Micheál Martin defends Niall Collins over letter row

Justice spokesman says he does not believe he should stand down over plea for leniency

Niall Collins said yesterday: “I’ve been very upfront. I’ve said I won’t do it again. It was a mistake to do it. I’m sorry it worked out the way it did.” Photograph: Brenda Fitzsimons

Niall Collins said yesterday: “I’ve been very upfront. I’ve said I won’t do it again. It was a mistake to do it. I’m sorry it worked out the way it did.” Photograph: Brenda Fitzsimons

Sat, Jun 21, 2014, 01:00

Fianna Fáil are hoping to draw a line under the controversy surrounding an intervention by its justice spokesman Niall Collins in the sentencing hearing involving a convicted drug dealer.

More than 24 hours after it became public knowledge, Mr Collins apologised for sending a letter to court seeking leniency, but said he did not believe he should step down.

Party leader Micheál Martin backs Mr Collins’s position, but gave a reassurance it would not happen again. He also called for a code of conduct that would result in politicians never intervening in judicial matters.

In a letter to the court during its sentencing phase, Mr Collins asked the judge for leniency on the basis that the defendant was the sole carer of four children after their mother had died earlier this year.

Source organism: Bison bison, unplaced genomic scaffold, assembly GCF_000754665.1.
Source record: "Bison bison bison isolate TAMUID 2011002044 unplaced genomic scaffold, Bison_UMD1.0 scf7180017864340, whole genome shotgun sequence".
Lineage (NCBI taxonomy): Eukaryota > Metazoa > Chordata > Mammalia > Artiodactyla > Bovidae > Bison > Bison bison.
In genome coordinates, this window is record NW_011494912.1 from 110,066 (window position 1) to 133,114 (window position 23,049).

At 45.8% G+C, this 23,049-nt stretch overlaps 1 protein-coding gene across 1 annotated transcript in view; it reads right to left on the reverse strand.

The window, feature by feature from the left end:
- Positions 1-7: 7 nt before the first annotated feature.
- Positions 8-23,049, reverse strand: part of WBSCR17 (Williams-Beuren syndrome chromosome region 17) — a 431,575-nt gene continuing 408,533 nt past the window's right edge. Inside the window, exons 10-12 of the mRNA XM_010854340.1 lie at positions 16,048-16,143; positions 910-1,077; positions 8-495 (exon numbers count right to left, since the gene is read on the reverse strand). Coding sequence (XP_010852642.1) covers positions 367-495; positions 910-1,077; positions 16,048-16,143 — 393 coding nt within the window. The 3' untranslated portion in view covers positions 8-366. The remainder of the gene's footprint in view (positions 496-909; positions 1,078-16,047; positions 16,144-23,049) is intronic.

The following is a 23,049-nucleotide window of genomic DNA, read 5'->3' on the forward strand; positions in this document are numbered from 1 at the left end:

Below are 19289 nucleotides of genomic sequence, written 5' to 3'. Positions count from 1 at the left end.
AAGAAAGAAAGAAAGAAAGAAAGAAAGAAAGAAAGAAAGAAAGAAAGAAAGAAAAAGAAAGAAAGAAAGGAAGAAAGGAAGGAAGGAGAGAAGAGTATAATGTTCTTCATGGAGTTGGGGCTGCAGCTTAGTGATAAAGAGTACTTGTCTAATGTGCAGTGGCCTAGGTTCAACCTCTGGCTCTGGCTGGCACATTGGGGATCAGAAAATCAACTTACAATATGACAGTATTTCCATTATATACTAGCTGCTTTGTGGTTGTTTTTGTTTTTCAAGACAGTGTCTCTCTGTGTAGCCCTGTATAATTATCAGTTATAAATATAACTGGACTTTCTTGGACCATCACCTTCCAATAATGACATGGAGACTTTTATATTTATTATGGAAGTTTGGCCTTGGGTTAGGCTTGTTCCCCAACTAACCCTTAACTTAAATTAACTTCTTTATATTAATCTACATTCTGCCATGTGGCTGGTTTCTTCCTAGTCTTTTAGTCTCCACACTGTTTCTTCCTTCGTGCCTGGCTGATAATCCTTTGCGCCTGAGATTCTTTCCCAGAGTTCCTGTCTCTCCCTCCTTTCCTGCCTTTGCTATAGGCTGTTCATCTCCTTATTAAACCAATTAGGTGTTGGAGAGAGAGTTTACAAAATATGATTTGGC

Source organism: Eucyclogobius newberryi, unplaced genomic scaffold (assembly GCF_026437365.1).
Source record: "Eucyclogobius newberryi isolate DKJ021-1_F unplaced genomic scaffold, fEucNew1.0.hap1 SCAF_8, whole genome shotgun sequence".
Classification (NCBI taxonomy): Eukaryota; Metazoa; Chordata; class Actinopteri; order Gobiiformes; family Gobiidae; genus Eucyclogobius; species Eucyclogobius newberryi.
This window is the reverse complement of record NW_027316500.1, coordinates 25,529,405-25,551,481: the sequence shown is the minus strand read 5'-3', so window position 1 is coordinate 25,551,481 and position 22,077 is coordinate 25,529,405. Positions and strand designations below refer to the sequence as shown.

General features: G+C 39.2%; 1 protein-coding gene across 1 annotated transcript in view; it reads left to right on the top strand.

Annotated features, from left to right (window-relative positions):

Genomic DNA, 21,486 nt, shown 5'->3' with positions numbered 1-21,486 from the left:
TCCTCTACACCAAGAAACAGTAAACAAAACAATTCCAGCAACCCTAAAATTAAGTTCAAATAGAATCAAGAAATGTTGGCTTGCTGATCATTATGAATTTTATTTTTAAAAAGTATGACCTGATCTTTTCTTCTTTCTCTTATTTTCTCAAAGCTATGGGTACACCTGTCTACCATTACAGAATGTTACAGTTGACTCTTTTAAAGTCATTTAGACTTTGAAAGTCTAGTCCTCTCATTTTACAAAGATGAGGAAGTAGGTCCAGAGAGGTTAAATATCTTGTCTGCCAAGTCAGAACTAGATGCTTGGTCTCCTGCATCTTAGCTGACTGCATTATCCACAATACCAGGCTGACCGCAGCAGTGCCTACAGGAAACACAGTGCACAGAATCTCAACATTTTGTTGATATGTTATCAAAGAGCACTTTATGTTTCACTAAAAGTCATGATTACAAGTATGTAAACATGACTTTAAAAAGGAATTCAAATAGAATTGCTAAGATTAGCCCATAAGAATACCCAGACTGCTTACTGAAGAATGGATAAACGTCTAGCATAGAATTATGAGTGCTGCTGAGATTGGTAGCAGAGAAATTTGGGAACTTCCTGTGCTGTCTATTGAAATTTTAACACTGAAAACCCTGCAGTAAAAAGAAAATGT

Apology

In the wake of Mr Collins’s apology, Mr Martin said the Limerick TD was a young politician with a future and would retain his position despite the controversy.

“I’ve made it clear that as a basic principle politicians should not be involved in criminal cases in the courts, even at the sentencing stage. The motivation here was a very genuine one,” Mr Martin said.

Speaking to RTÉ, Mr Martin said Mr Collins was “obviously very concerned about vulnerable children who could end up in a parentless situation”. He said Mr Collins’s motivation was genuine.

“He accepts that it was a wrong intervention and he’s not going to do it again,” Mr Martin said.

Mr Collins said yesterday: “I’ve been very upfront. I’ve said I won’t do it again. It was a mistake to do it. I’m sorry it worked out the way it did.”

‘Tragic circumstances

’ Mr Collins emphasised the “tragic circumstances” of the convicted drug dealer’s children, whose mother had died by suicide. He said he was particularly struck by the circumstances and was asked to present the facts to the court by people close to the family.

Earlier he had faced renewed criticism as Minister for Jobs, Enterprise and Innovation Richard Bruton joined Taoiseach Enda Kenny and Tánaiste Eamon Gilmore in criticising Mr Collins, saying the independence of the judiciary had to be respected.

However, another senior Fianna Fáil figure, John McGuinness,characterised the Taoiseach’s criticism as disproportionate and excessive.